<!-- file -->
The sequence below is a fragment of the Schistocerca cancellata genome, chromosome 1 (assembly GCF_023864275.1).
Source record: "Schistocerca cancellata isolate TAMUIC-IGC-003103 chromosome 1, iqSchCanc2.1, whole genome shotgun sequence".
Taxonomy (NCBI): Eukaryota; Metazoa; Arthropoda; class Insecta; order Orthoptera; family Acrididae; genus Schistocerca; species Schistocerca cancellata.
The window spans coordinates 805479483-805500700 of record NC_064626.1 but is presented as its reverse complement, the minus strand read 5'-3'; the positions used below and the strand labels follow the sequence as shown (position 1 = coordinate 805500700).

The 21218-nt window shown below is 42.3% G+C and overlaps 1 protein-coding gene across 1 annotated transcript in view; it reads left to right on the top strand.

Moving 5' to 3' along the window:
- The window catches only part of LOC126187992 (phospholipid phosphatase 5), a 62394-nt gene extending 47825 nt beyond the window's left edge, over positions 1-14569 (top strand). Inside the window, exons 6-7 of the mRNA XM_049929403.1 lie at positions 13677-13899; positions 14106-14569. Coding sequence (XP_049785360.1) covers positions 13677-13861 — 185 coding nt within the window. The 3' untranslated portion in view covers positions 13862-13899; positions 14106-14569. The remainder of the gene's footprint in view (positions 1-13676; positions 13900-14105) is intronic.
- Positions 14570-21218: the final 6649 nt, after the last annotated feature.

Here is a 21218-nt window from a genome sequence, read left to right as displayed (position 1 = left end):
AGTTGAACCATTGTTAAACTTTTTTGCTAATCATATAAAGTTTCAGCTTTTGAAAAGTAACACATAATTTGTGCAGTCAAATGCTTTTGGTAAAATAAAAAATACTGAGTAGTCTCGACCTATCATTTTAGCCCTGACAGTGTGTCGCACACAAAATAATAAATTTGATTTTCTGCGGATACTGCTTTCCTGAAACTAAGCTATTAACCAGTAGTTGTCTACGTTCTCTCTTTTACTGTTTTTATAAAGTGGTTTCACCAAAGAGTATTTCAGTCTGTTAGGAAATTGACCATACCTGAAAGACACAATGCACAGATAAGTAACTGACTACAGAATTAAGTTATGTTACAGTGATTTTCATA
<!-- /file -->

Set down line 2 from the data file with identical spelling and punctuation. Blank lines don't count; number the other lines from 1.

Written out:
Source record: "Schistocerca cancellata isolate TAMUIC-IGC-003103 chromosome 1, iqSchCanc2.1, whole genome shotgun sequence".